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SunWise School Program at Fray Bartolome de las Casa, San Juan, Puerto Rico

12/11/2002
Remarks of Governor Christine Todd Whitman
Administrator of the U.S. Environmental Protection Agency
at the
Fray Bartolome de las Casa
San Juan, Puerto Rico

December 11, 2002


Thank you, Ms. (Betziada) Jiminez, for that welcome.

It's great to be here with you at Fray Bartolome de las Casa.

Earlier this fall, EPA celebrated Children's Health Month.

But for those of us who care about America's kids--like your teachers and parents--every month is children's health month. That's why we at the EPA are trying to make sure parents, teachers, and kids know about some of the things they can do to help protect the health of America's children.

I know that here at this school, your parents and teachers take that responsibility very seriously.

That's why, for example, next month right here in San Juan, EPA and the Puerto Rico Department of Education will be offering training classes to teachers to teach them about a program we have at EPA called SunWise.

SunWise is designed to help kids learn how to be safe in the sun.

As we all know, kids would rather be outside than inside.

I believe that one of the most important things kids can do to stay healthy is to get outside and enjoy the great outdoors.

I love to be outside--whether playing tennis or golf, riding my bike, kayaking, or just walking my dogs.

But as much as I enjy being outside, I know that it's also important to protect myself from the harmful rays of the sun. There's an old saying that too much of a good thing isn't good for you--and that's true of sun exposure.

So we have to take other steps to make sure we don't get too much sun.

After all, overexposure to the sun can cause more than just a few days of discomfort.

It can, over the long run, lead to skin cancer, vision problems, and other threats to your health.

And the time in your life when you get your greatest exposure to the sun is right now--the first 18 years of your life.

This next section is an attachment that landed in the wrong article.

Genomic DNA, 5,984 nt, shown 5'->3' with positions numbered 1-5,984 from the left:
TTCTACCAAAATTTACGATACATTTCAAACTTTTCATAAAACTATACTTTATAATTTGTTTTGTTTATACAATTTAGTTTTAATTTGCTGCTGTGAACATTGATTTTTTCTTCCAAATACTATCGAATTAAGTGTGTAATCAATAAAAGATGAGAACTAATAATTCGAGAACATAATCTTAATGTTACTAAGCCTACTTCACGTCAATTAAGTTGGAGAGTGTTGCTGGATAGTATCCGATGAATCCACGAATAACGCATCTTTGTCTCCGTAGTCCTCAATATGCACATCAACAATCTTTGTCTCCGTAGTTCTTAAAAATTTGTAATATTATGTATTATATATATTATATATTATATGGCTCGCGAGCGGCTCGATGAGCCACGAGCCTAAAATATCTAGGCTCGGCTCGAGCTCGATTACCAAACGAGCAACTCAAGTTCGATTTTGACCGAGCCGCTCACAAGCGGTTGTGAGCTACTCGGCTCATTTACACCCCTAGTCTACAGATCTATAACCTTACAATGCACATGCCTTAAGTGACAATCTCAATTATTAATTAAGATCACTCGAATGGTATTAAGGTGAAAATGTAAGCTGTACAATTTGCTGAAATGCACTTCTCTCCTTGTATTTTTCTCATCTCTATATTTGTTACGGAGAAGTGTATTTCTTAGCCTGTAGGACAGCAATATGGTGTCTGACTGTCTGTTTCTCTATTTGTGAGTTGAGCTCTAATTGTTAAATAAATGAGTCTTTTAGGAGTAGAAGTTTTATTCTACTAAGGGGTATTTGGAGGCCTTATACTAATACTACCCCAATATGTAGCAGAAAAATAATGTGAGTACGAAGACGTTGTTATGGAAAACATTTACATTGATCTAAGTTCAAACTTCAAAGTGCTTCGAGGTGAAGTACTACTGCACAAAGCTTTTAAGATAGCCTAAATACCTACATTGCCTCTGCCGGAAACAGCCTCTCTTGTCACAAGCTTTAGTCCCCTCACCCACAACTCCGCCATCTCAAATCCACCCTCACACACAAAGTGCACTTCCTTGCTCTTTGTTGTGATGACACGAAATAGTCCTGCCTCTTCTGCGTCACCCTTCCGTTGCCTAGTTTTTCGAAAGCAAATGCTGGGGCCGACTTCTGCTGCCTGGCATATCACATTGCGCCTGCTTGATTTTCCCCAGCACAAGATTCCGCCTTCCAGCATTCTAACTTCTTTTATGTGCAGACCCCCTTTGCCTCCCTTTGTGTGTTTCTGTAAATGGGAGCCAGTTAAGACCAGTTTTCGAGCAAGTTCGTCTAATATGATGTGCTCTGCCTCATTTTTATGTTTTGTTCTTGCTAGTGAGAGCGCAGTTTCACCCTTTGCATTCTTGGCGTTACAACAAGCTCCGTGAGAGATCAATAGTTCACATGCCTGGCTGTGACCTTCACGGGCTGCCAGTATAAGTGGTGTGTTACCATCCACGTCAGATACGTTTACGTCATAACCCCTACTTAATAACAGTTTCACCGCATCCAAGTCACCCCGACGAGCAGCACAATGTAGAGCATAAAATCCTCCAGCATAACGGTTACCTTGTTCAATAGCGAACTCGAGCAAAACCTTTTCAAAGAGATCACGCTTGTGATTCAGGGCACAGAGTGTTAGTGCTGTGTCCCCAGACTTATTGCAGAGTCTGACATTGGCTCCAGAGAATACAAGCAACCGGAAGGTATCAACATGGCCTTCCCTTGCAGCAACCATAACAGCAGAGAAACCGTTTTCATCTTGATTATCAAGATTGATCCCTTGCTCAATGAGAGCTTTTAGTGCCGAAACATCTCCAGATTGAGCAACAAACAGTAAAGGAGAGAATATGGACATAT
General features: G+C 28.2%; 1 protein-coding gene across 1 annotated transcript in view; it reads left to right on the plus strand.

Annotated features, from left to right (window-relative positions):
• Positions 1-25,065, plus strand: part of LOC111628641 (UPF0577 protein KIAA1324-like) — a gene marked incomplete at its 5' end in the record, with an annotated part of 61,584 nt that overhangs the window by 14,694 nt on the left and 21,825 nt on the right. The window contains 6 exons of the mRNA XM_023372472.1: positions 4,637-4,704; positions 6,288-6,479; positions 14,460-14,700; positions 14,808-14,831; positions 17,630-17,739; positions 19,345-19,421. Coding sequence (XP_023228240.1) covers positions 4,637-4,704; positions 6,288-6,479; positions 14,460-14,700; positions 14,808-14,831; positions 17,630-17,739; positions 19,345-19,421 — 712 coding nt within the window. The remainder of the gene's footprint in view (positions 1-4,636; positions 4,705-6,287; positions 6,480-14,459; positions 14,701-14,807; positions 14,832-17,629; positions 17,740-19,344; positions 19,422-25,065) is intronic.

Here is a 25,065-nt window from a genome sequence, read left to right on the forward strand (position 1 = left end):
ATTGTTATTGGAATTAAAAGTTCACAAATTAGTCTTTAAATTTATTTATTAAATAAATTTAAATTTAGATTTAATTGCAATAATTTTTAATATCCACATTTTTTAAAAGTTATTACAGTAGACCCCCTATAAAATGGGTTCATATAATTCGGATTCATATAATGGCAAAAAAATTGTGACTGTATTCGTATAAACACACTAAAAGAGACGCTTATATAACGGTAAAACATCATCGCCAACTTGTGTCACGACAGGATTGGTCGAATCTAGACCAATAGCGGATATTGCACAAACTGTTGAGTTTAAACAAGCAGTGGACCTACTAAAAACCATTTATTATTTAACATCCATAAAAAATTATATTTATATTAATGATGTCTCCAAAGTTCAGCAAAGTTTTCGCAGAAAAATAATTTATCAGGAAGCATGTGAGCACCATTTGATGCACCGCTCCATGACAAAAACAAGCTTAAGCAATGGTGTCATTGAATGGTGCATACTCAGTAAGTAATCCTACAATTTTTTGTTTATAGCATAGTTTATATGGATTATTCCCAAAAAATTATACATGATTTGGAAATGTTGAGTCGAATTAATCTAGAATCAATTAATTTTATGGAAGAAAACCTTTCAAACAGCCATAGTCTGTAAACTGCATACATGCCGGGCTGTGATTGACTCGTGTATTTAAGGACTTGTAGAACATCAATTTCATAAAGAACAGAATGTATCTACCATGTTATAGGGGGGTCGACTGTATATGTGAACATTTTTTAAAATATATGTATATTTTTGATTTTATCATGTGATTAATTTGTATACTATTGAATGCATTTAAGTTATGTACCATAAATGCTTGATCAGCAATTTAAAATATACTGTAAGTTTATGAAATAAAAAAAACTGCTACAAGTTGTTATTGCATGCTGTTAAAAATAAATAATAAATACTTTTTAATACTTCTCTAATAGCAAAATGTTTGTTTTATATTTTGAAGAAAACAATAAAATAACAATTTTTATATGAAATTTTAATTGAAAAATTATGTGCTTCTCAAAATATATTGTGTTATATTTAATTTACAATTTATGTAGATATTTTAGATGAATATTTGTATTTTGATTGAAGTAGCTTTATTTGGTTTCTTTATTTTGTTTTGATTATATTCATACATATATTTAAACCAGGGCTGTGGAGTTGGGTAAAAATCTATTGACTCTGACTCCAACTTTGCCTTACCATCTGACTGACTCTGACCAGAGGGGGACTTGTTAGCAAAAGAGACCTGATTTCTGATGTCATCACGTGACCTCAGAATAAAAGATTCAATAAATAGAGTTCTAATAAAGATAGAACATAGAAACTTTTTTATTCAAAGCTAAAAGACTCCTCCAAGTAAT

That's why it is so important that you take a few simple precautions to help prevent overexposure to the sun.

First, wear a hat when you're outside.

Second, wear clothing that covers you up.

Third, wear sunscreen with at least an SPF 15 rating.

Fourth, wear sunglasses--the kind that block ultraviolet rays.

Fifth, take advantage of the shade.

By doing these simple things, you will protect yourself from the harmful rays of the sun.

And remeber--even on cloudy days, you have to be careful, because the rays that cause sun damage come right through the clouds.

Our SunWise School Program gives teachers and students more information about the things I've talked about today.

The program also includes some fun and interesting activities you can do to learn more about this important issue.

I'm going to make sure that your school receives enough of these kits for every classroom.

Along with your parents and teachers I want you to be safe in the sun.

So enjoy the time you get to spend outside--after school and after you've finished your homework--and be sure to remembe to protect yourself from the harmful rays of the sun.

Thank you. Now, I am pleased to introduce an EPA video, entitled Tres Amigos, which will show you and your families how to protect your health from environmental hazards around the house.